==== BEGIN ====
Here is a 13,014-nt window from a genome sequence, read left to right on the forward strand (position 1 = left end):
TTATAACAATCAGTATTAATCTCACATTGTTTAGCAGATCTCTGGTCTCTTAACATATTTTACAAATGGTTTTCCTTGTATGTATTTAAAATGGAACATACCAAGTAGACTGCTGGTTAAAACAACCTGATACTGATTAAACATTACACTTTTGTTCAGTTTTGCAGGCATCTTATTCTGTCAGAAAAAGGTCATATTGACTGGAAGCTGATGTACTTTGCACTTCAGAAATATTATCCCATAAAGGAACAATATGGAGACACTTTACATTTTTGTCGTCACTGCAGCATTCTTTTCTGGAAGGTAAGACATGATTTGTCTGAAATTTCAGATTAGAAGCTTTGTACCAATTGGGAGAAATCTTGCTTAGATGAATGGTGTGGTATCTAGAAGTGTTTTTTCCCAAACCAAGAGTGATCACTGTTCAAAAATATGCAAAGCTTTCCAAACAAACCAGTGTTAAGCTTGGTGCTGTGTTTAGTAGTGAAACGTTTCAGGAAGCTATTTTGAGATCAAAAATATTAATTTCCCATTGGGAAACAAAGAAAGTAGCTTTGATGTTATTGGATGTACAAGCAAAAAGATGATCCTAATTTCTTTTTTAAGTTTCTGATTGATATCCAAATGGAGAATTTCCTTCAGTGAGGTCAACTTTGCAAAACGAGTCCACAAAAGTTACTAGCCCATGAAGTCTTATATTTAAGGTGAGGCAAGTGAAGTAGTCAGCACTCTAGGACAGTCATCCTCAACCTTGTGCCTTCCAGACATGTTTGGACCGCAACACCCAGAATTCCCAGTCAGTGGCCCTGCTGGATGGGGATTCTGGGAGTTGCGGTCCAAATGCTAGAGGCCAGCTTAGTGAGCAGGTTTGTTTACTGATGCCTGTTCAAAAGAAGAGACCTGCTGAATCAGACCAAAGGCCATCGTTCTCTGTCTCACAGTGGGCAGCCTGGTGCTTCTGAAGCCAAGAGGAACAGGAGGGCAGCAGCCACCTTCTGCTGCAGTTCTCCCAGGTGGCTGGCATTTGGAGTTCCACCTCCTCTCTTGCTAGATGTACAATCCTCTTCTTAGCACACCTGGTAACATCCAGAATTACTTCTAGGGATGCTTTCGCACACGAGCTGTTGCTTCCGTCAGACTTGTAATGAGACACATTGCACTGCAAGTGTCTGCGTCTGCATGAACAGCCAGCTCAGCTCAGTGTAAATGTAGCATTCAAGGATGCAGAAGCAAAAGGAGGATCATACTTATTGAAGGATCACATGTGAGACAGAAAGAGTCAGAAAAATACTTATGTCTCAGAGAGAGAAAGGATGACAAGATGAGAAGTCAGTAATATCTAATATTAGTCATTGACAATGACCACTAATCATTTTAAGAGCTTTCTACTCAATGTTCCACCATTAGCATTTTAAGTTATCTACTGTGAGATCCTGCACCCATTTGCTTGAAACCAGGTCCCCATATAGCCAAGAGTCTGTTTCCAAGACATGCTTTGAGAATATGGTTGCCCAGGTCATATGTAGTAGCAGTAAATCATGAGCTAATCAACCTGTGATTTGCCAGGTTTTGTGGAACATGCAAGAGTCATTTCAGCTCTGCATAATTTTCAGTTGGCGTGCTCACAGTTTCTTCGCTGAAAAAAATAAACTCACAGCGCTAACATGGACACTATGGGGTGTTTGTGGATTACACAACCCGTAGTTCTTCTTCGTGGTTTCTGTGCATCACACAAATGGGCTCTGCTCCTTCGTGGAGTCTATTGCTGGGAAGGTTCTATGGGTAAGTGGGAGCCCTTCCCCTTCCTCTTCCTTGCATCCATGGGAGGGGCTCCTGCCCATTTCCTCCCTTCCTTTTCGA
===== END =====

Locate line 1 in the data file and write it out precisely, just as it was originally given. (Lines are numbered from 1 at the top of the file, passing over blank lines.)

Here is a 13,014-nt window from a genome sequence, read left to right on the forward strand (position 1 = left end):